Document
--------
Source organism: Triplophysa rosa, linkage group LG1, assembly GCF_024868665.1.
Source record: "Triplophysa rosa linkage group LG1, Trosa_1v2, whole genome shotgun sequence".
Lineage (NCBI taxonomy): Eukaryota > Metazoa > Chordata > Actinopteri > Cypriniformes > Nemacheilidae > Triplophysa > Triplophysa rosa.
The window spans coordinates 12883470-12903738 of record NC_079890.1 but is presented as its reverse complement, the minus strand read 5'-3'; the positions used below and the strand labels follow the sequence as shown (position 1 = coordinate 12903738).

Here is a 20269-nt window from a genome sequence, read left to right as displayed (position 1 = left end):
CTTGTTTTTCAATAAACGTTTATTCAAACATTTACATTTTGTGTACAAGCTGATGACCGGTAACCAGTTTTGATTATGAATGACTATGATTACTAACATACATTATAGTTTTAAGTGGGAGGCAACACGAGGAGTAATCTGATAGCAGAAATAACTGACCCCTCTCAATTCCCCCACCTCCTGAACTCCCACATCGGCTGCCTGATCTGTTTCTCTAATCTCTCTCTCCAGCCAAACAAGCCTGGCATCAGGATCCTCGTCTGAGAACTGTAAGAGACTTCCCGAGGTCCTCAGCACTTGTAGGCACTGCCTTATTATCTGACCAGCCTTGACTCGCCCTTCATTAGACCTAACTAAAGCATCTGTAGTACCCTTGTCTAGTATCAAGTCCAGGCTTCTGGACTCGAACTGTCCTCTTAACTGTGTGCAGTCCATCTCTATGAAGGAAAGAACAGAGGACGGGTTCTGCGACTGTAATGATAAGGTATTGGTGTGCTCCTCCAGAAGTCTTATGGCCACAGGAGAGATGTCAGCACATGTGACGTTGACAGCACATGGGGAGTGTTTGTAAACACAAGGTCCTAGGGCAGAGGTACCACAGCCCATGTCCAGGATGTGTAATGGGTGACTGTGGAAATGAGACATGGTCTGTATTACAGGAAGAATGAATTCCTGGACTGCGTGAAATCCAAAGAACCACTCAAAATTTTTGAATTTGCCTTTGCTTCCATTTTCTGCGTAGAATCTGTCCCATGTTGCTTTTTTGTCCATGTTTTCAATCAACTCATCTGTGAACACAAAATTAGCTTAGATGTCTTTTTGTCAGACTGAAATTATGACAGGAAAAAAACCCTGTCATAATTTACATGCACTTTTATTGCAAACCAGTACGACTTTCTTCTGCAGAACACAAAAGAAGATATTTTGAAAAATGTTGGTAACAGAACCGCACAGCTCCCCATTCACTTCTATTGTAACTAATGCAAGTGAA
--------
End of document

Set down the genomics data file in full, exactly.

Source organism: Triplophysa rosa, linkage group LG1, assembly GCF_024868665.1.
Source record: "Triplophysa rosa linkage group LG1, Trosa_1v2, whole genome shotgun sequence".
Lineage (NCBI taxonomy): Eukaryota > Metazoa > Chordata > Actinopteri > Cypriniformes > Nemacheilidae > Triplophysa > Triplophysa rosa.
The window spans coordinates 12883470-12903738 of record NC_079890.1 but is presented as its reverse complement, the minus strand read 5'-3'; the positions used below and the strand labels follow the sequence as shown (position 1 = coordinate 12903738).

Here is a 20269-nt window from a genome sequence, read left to right as displayed (position 1 = left end):
CTTGTTTTTCAATAAACGTTTATTCAAACATTTACATTTTGTGTACAAGCTGATGACCGGTAACCAGTTTTGATTATGAATGACTATGATTACTAACATACATTATAGTTTTAAGTGGGAGGCAACACGAGGAGTAATCTGATAGCAGAAATAACTGACCCCTCTCAATTCCCCCACCTCCTGAACTCCCACATCGGCTGCCTGATCTGTTTCTCTAATCTCTCTCTCCAGCCAAACAAGCCTGGCATCAGGATCCTCGTCTGAGAACTGTAAGAGACTTCCCGAGGTCCTCAGCACTTGTAGGCACTGCCTTATTATCTGACCAGCCTTGACTCGCCCTTCATTAGACCTAACTAAAGCATCTGTAGTACCCTTGTCTAGTATCAAGTCCAGGCTTCTGGACTCGAACTGTCCTCTTAACTGTGTGCAGTCCATCTCTATGAAGGAAAGAACAGAGGACGGGTTCTGCGACTGTAATGATAAGGTATTGGTGTGCTCCTCCAGAAGTCTTATGGCCACAGGAGAGATGTCAGCACATGTGACGTTGACAGCACATGGGGAGTGTTTGTAAACACAAGGTCCTAGGGCAGAGGTACCACAGCCCATGTCCAGGATGTGTAATGGGTGACTGTGGAAATGAGACATGGTCTGTATTACAGGAAGAATGAATTCCTGGACTGCGTGAAATCCAAAGAACCACTCAAAATTTTTGAATTTGCCTTTGCTTCCATTTTCTGCGTAGAATCTGTCCCATGTTGCTTTTTTGTCCATGTTTTCAATCAACTCATCTGTGAACACAAAATTAGCTTAGATGTCTTTTTGTCAGACTGAAATTATGACAGGAAAAAAACCCTGTCATAATTTACATGCACTTTTATTGCAAACCAGTACGACTTTCTTCTGCAGAACACAAAAGAAGATATTTTGAAAAATGTTGGTAACAGAACCGCACAGCTCCCCATTCACTTCTATTGTAACTAATGCAAGTGAA